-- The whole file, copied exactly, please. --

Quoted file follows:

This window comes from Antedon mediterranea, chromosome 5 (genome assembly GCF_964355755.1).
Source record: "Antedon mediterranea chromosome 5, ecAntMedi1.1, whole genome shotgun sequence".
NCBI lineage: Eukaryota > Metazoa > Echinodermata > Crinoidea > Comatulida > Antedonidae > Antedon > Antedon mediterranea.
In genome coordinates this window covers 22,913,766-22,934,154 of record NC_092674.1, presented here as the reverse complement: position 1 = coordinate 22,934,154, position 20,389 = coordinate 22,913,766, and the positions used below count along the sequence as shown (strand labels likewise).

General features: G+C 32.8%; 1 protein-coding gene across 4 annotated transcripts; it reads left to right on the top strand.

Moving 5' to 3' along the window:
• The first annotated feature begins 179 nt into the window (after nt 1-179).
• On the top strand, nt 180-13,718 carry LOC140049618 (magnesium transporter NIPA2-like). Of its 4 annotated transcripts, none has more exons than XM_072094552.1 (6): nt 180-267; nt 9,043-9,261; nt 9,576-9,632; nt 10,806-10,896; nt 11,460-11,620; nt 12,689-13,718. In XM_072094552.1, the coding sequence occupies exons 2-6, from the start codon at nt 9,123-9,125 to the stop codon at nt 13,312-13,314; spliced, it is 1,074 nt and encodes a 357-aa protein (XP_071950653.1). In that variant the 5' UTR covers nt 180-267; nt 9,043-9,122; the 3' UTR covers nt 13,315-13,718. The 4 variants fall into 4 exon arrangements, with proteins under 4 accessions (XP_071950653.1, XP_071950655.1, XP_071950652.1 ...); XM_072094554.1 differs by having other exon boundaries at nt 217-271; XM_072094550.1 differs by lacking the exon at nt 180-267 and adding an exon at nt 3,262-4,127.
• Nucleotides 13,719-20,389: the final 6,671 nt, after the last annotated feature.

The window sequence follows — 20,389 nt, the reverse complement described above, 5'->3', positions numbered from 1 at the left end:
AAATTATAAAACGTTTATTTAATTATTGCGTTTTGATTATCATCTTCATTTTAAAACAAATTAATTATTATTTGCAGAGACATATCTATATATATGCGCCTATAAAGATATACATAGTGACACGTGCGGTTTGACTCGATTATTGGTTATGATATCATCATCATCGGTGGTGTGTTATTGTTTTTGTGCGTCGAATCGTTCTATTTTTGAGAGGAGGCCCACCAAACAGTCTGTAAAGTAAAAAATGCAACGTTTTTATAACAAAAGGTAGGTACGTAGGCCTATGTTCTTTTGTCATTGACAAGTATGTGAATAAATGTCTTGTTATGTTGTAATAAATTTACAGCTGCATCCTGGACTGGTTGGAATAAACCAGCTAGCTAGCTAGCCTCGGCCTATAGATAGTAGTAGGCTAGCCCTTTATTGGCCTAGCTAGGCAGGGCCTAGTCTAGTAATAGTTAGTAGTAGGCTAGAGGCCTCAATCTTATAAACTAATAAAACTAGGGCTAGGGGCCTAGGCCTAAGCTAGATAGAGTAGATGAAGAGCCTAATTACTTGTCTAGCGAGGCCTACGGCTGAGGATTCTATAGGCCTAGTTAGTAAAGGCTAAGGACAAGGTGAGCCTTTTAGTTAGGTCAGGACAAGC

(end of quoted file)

This window comes from Antedon mediterranea, chromosome 5 (genome assembly GCF_964355755.1).
Source record: "Antedon mediterranea chromosome 5, ecAntMedi1.1, whole genome shotgun sequence".
NCBI lineage: Eukaryota > Metazoa > Echinodermata > Crinoidea > Comatulida > Antedonidae > Antedon > Antedon mediterranea.
In genome coordinates this window covers 22,913,766-22,934,154 of record NC_092674.1, presented here as the reverse complement: position 1 = coordinate 22,934,154, position 20,389 = coordinate 22,913,766, and the positions used below count along the sequence as shown (strand labels likewise).

General features: G+C 32.8%; 1 protein-coding gene across 4 annotated transcripts; it reads left to right on the top strand.

Moving 5' to 3' along the window:
• The first annotated feature begins 179 nt into the window (after nt 1-179).
• On the top strand, nt 180-13,718 carry LOC140049618 (magnesium transporter NIPA2-like). Of its 4 annotated transcripts, none has more exons than XM_072094552.1 (6): nt 180-267; nt 9,043-9,261; nt 9,576-9,632; nt 10,806-10,896; nt 11,460-11,620; nt 12,689-13,718. In XM_072094552.1, the coding sequence occupies exons 2-6, from the start codon at nt 9,123-9,125 to the stop codon at nt 13,312-13,314; spliced, it is 1,074 nt and encodes a 357-aa protein (XP_071950653.1). In that variant the 5' UTR covers nt 180-267; nt 9,043-9,122; the 3' UTR covers nt 13,315-13,718. The 4 variants fall into 4 exon arrangements, with proteins under 4 accessions (XP_071950653.1, XP_071950655.1, XP_071950652.1 ...); XM_072094554.1 differs by having other exon boundaries at nt 217-271; XM_072094550.1 differs by lacking the exon at nt 180-267 and adding an exon at nt 3,262-4,127.
• Nucleotides 13,719-20,389: the final 6,671 nt, after the last annotated feature.

The window sequence follows — 20,389 nt, the reverse complement described above, 5'->3', positions numbered from 1 at the left end:
AAATTATAAAACGTTTATTTAATTATTGCGTTTTGATTATCATCTTCATTTTAAAACAAATTAATTATTATTTGCAGAGACATATCTATATATATGCGCCTATAAAGATATACATAGTGACACGTGCGGTTTGACTCGATTATTGGTTATGATATCATCATCATCGGTGGTGTGTTATTGTTTTTGTGCGTCGAATCGTTCTATTTTTGAGAGGAGGCCCACCAAACAGTCTGTAAAGTAAAAAATGCAACGTTTTTATAACAAAAGGTAGGTACGTAGGCCTATGTTCTTTTGTCATTGACAAGTATGTGAATAAATGTCTTGTTATGTTGTAATAAATTTACAGCTGCATCCTGGACTGGTTGGAATAAACCAGCTAGCTAGCTAGCCTCGGCCTATAGATAGTAGTAGGCTAGCCCTTTATTGGCCTAGCTAGGCAGGGCCTAGTCTAGTAATAGTTAGTAGTAGGCTAGAGGCCTCAATCTTATAAACTAATAAAACTAGGGCTAGGGGCCTAGGCCTAAGCTAGATAGAGTAGATGAAGAGCCTAATTACTTGTCTAGCGAGGCCTACGGCTGAGGATTCTATAGGCCTAGTTAGTAAAGGCTAAGGACAAGGTGAGCCTTTTAGTTAGGTCAGGACAAGC